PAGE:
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First report of Sirococcus tsugae causing shoot blight on Cedrus atlantica in Belgium
Walloon Agricultural Research Centre, Rue de Liroux 4, 5030 Gembloux, Belgium
Received: 11 Sep 2018; Published: 24 Sep 2018
In June 2018, a group of about ten Atlas cedar (Cedrus atlantica) was found showing severe shoot blight symptoms. Affected trees presented a light brown to pink discolouration of the needles (Fig. 1) as well as premature defoliation (Fig. 2). A closer examination of the branches revealed necrosis of phloem tissues (Fig. 3). The trees, located in a forest environment in the province of Luxembourg (Belgium), were all displaying symptoms. Their diameter at breast height ranged from 45 to 55 cm.
Isolation attempts were made from the margin of necrotic tissues. Transverse sections of shoots were surface disinfected for 60 seconds in a sodium hypochlorite solution (1.25% active chlorine). Disinfected segments were debarked, plated onto potato dextrose agar (Difco, USA) and incubated at 20°C in the dark. A fungus forming a white to light grey aerial mycelium consistently grew out of the plates after about one week. Colonies became darker in the centre as the fungus produced dark immersed pycnidia (Fig. 4). The fusiform, hyaline and one-septate conidia measured 7-12 (9.7) × 2-3 (2.5) µm (n=50) and were characteristic of the genus Sirococcus (Fig. 5).
Considering the different Sirococcus species affecting conifers (Rossman et al., 2008) and the recent outbreak of Sirococcus tsugae on cedars in Europe (Butin et al., 2015; Pérez-Sierra et al., 2015), DNA was extracted from the pure culture to further assess the identity of the species. PCR was carried out with the S. tsugae specific primers SirTf/SirTr2 (Smith & Stanosz, 2008) and an amplicon of the expected size (350 bp) was detected. In addition, ITS sequencing was performed using the ITS1/ITS4 primer pair. The nucleotide sequence was submitted to GenBank (Accession no. MH828347). BLAST analysis showed 100% identity with available S. tsugae sequences.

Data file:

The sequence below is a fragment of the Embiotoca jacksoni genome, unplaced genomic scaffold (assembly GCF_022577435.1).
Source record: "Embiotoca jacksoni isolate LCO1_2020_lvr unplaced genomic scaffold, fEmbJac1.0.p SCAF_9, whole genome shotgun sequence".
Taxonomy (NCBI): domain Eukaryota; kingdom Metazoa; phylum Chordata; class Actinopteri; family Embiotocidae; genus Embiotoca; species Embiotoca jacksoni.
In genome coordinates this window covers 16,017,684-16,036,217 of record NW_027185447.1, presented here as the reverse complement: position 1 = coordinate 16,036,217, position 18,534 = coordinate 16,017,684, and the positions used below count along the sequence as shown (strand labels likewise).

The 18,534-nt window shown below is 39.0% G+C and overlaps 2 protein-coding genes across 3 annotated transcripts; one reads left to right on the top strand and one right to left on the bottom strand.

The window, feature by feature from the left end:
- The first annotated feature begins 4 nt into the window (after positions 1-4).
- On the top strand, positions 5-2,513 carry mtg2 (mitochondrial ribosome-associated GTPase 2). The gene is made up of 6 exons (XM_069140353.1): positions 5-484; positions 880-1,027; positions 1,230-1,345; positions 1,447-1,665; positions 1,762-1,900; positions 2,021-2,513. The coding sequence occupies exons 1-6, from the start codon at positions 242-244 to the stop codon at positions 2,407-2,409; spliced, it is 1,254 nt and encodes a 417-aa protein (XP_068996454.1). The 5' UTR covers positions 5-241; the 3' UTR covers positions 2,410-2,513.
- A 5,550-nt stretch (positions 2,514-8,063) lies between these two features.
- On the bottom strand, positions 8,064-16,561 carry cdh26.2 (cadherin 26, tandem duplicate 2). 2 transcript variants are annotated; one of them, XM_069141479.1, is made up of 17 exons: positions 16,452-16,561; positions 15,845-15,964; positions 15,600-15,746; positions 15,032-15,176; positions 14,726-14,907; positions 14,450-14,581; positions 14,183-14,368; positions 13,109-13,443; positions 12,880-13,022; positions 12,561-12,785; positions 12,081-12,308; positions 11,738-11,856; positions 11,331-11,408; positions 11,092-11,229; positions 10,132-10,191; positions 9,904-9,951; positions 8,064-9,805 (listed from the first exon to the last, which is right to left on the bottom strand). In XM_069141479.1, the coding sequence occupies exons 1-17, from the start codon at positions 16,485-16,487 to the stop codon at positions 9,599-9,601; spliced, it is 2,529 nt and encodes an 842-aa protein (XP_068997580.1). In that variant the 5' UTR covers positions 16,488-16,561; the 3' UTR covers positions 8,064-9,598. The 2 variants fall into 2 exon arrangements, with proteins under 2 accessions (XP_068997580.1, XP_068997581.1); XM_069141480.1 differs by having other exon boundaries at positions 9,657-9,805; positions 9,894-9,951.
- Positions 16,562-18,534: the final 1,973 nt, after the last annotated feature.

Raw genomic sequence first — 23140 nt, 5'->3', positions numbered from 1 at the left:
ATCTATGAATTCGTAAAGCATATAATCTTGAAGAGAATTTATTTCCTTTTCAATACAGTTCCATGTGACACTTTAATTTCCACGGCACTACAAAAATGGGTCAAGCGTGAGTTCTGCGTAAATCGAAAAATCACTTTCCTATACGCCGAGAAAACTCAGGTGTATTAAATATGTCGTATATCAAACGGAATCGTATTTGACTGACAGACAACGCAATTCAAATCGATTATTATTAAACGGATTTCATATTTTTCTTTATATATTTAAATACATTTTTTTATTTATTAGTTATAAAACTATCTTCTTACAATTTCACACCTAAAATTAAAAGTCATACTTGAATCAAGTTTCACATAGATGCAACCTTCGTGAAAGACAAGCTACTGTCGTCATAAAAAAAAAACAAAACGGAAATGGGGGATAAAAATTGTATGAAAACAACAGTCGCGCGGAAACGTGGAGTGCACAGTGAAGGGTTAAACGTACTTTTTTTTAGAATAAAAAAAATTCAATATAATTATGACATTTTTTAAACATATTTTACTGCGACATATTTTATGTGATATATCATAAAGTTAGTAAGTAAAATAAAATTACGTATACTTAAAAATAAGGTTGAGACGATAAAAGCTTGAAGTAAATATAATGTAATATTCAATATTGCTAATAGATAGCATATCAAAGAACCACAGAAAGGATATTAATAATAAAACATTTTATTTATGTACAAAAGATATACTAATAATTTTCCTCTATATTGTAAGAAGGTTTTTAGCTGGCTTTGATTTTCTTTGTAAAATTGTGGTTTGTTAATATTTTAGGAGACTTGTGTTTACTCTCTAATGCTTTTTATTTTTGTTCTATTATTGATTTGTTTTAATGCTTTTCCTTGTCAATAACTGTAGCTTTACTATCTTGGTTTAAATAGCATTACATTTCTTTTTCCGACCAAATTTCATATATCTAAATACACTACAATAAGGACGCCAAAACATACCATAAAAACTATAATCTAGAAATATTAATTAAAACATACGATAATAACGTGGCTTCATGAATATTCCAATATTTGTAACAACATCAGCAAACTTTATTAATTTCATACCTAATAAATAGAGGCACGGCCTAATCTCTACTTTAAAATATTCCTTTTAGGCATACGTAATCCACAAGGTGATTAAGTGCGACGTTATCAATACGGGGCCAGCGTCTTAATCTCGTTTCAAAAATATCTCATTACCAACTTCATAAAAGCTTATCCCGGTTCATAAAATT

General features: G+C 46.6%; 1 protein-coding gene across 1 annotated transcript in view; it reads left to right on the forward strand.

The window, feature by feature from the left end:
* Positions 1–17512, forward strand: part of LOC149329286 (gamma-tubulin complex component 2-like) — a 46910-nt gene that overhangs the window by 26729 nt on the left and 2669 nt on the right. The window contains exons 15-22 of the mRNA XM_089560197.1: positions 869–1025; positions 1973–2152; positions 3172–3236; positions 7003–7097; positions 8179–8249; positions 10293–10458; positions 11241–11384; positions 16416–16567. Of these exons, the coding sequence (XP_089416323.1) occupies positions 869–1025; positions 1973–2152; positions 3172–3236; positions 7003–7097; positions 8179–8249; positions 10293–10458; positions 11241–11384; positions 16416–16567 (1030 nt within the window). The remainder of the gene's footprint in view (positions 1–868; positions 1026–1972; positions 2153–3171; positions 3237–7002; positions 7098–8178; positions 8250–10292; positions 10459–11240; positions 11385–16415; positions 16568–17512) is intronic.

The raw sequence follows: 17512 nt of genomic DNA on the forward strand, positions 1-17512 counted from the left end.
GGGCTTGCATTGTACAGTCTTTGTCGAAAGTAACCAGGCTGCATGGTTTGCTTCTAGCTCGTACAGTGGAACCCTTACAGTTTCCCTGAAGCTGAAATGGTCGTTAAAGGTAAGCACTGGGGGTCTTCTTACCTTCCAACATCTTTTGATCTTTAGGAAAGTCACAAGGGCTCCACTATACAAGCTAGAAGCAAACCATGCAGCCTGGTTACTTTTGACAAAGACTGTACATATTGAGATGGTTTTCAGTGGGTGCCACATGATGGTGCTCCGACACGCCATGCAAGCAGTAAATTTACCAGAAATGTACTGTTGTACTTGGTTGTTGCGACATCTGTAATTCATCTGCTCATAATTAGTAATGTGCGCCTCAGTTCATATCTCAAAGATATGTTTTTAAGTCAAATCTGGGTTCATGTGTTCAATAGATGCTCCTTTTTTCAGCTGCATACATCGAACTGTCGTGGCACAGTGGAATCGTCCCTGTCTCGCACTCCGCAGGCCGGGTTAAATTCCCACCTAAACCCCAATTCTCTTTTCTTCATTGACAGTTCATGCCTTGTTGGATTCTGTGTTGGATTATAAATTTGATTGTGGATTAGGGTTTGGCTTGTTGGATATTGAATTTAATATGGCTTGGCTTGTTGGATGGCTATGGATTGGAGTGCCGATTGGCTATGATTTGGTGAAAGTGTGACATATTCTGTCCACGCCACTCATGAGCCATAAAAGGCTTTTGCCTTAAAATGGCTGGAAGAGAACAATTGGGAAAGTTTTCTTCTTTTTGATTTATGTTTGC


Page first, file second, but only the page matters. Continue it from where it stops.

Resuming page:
Pathogenicity was studied in a quarantine facility using excised shoots of Atlas cedar of about 30 cm long. Twelve shoots were wounded and agar plugs from the actively growing front of a one-week-old colony of the isolated S. tsugae strain (no. 5185 in the fungi collection of the Walloon Agricultural Research Centre) were inserted. Twelve other shoots were inoculated with a sterile agar plug and served as negative controls. The excised shoots were placed separately in flasks containing a small amount of sterile tap water and maintained at 22°C under daylight. After four weeks, all the shoots inoculated with strain 5185 displayed extended necrosis around the inoculation point. Sirococcus tsugae was consistently re-isolated from all lesions, thereby completing Koch's postulates. Control shoots remained asymptomatic.
Native to North America, S. tsugae was introduced in Europe during the last decade and detected at several locations in Germany and in the United Kingdom. To our knowledge, this is the first report in Belgium of this organism which was added to the EPPO Alert List in 2015. Cedrus atlantica is regarded as a promising tree species under predicted climate change conditions (Courbet et al., 2012) and emerging diseases affecting this tree species warrant particular attention. The distribution of S. tsugae within Belgian forests and nurseries as well as on amenity trees therefore requires further investigation. Surveys should also consider other host plants of the disease such as other Cedrus or Tsuga species.
The research that yielded these results was funded by the Belgian Federal Public Service Health, Food Chain Safety and Environment through the contract RI 16/I-224 Be-PSN.
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To cite this report: Schmitz S, Charlier A, Chandelier A, 2018. First report of Sirococcus tsugae causing shoot blight on Cedrus atlantica in Belgium. New Disease Reports 38, 16. [http://dx.doi.org/10.5197/j.2044-0588.2018.038.016]
©2018 The Authors